Things are going pretty well since my computer died, with a few exceptions. The replacement computer is great, and I’m back to multi-mode operating and logging. I’m experiencing difficulties with loading a new LOTW certificate, and waiting for direction fom the LOTW staff. I’ve also had issues with the new Windows 11 security enhancements and getting some software to work, but have pretty much resolved those issues. I still cannot get the latest version of Com0Com (188.8.131.52) to work, but the previous version (184.108.40.206) works just fine.
The bands have been “interesting” lately 🙂 . FT4 and FT8 continue to be the most productive modes, with some nice openings on the higher bands. CW is still my preferred mode of operation, but when conditions are “iffy”, digital is definitely the most prolific mode. Last night 80 meters, 60 meters, and 40 meters were the producers. Gotta go where the contacts are 😀 .
I got home from work yesterday evening, sat down at my desk, and pressed the button to power up my Dell Latitude computer.
Nothing happened, until I heard …
The Dreaded 7 Beeps of Death!
This is the indication of a motherboard or processor failure, and was not welcome. Admittedly, the laptop in question is six, going on seven years old, so it had lived a good life, but … it’s always sad to lose an old friend. 🙁
It was not upgradable to Windows 11, so it’s days were numbered eventually, but it did advance my replacement schedule by a year or so. I just wanted a more controlled move to the new laptop.
Now, I have a formidable task ahead of me … reloading and configuring all of the software onto the new laptop. I could restore a backup image, but there’s an advantage to a clean install, and getting rid of all the clutter. Still, it’s a tedious job.
I ordered the new laptop last night from Dell, it’s being shipped today and arrives tomorrow. Then the fun begins …
I recently purchased an addition to my portable gear that makes CW much easier. The item is a Ultra Picokeyer kit from HamGadgets.
My favorite portable transceiver is the Yaesu FT-817ND. One of my not-so-favorite things about it is that it has no CW memories. If you’re contesting or working a POTA pileup, it can wear your hand out!
The Ultra Picokeyer solves that problem. It has CW memories, and a continuously variable speed control, in addition to lots of other features. In addition, it’s a pretty simple kit to build … I didn’t time myself, but it couldn’t have been more than an hour or so. It went very fast, and the only tools required were soldering gear and some flush-cutting wire cutters. Easy-peasy!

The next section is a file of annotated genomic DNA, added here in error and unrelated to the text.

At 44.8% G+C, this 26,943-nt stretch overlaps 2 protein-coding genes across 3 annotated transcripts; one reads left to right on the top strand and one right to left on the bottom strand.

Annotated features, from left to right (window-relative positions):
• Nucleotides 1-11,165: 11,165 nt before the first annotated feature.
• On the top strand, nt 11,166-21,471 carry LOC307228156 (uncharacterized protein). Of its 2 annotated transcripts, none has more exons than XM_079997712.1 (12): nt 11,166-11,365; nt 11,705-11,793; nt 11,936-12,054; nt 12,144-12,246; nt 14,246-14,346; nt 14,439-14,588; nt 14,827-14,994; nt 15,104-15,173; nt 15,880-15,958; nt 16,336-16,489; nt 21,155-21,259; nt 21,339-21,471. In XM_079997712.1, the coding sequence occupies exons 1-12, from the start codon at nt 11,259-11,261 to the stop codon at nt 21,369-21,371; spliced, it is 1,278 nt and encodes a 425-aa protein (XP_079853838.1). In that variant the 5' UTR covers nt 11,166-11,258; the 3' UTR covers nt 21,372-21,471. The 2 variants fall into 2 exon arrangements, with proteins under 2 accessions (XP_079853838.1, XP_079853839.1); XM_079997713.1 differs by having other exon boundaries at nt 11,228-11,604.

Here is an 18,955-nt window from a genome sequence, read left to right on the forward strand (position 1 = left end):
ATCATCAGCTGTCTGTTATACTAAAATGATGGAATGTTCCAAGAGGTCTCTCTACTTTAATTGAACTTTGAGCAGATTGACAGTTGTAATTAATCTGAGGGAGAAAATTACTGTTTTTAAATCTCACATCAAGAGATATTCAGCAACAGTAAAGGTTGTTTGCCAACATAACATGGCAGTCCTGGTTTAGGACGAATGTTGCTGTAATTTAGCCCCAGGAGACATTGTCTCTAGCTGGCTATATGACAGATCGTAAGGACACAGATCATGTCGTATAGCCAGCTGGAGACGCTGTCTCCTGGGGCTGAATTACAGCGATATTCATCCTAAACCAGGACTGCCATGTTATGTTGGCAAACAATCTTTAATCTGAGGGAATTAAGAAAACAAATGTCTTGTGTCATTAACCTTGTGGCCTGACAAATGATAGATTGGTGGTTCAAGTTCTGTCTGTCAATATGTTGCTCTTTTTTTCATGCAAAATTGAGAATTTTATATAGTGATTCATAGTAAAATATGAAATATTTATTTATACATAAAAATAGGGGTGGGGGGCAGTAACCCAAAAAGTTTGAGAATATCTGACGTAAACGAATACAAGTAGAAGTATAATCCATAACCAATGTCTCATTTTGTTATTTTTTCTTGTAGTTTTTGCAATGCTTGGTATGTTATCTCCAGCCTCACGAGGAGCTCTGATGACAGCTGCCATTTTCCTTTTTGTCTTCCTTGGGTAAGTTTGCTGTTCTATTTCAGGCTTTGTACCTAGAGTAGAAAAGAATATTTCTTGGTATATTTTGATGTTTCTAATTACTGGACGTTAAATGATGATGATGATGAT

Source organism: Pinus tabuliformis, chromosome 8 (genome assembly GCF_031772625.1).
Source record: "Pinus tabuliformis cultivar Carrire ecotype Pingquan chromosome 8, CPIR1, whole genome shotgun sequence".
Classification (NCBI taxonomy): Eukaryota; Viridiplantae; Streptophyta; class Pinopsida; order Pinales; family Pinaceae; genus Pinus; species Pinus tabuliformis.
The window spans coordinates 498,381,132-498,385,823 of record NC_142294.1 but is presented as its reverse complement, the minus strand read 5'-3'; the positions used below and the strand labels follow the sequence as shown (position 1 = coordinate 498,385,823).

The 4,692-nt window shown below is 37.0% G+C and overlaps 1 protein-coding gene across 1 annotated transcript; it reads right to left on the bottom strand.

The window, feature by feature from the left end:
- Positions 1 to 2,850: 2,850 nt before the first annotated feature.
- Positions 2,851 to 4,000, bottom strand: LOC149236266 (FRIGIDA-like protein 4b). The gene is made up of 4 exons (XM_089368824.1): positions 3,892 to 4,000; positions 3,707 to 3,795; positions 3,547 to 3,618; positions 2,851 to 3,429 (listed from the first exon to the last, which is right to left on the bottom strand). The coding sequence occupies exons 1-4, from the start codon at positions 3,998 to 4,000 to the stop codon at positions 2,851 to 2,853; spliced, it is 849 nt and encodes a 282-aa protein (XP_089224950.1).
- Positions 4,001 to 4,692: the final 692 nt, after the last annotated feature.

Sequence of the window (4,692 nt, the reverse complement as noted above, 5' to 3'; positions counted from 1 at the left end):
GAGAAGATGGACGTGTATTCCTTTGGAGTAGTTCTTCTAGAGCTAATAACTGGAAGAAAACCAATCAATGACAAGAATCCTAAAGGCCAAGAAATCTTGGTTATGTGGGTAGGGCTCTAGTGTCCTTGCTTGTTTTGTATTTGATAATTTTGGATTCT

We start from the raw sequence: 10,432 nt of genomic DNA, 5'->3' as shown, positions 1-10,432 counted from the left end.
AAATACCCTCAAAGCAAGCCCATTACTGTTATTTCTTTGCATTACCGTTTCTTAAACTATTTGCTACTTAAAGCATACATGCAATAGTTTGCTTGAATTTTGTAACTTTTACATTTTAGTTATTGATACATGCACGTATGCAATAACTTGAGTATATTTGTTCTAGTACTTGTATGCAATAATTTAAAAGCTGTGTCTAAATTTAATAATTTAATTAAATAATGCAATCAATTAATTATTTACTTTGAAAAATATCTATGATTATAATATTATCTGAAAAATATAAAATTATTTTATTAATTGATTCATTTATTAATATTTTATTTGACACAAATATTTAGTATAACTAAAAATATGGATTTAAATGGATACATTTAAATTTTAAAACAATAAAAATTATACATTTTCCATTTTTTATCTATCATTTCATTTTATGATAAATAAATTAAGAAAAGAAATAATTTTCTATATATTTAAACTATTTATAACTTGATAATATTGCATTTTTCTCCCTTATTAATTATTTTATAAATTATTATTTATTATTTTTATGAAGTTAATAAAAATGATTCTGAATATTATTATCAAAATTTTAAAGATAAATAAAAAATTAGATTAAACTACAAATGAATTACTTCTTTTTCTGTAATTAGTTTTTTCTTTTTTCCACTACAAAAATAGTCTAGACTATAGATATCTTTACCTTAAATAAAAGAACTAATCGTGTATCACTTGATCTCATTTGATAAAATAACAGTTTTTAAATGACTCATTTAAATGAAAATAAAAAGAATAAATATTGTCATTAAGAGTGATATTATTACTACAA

Some have asked what triggered my interest in my radio hobby. Well, this is the culprit …
Before television, this was a familiar object in many 1940’s homes. I’m not sure if this is the actually the model we had in my childhood home, but if not, it was similar. You see, in addition to the normal AM broadcast band, it also included shortwave bands.
I would spend hours listening to the BBC, or Radio Deutsch Welle, or any of a large selection of foreign broadcast stations.
But it wasn’t only those stations to be found … there were also amateur radio stations to listen to. Those were the days before SSB, so there were lots of AM ham radio QSOs going on. I was listening to hams from all over the world. CW was also there, but with no BFO, pretty rough copy … if I had understood CW 🙂 .
Just as an aside, there was also a 78 RPM turntable connected to the audio input of the radio, and a big selection of my Dad’s vinyl records. All of the big bands, some classical, and lots of artists of the 40’s and 50’s. Sinatra, Ella Fitzgerald, Benny Goodman, Gershwin … they were all there. I think that ensured that I would have a continuing interest in good music.
I haven’t posted for a while, but that doesn’t mean that I haven’t been doing anything.
I’ve been chasing Parks on the Air (as usual), and having some success with the improved solar conditions, but my main emphasis since the 1st of the month has been the 13 Colonies Special Event. So far, I have ten of the original 13 in my log, and still trying to break the pileups on the last three. There are three bonus stations, and I have WM3PEN in the books, but not the overseas two. I’ve worked them where I found them … 80M, 40M, and 20M … and on several modes … CW, FT4, and FT8. Surprisingly, none on SSB so far. The phone pileups are chaotic.
Six meters has been having some nice openings, too. All up and down the East coast from here … the farthest contacts have been into Canada, Cuba, and Bermuda. The majority of those contacts have been on FT8.
Our VHF repeater (W4MT) has been up and running for several weeks now, after having some problems passing audio (knock on wood 🙂 ). We never identified the cause, but the problems were coincident with HVAC problems … the drain on the wall unit was plugged and the condensation was running out onto the floor inside instead of outside. Everything was still cool. We unclogged the drain line, and I wonder if the high humidity had something to do with the issues we were having?
It looks like Tropical Storm Elsa will be just a rain event here in coastal Virginia. We’ve still got our eye on its progress, but hopefully it’ll just be wet! We’ll surely see some coastal flooding, but we get that with any big rain event.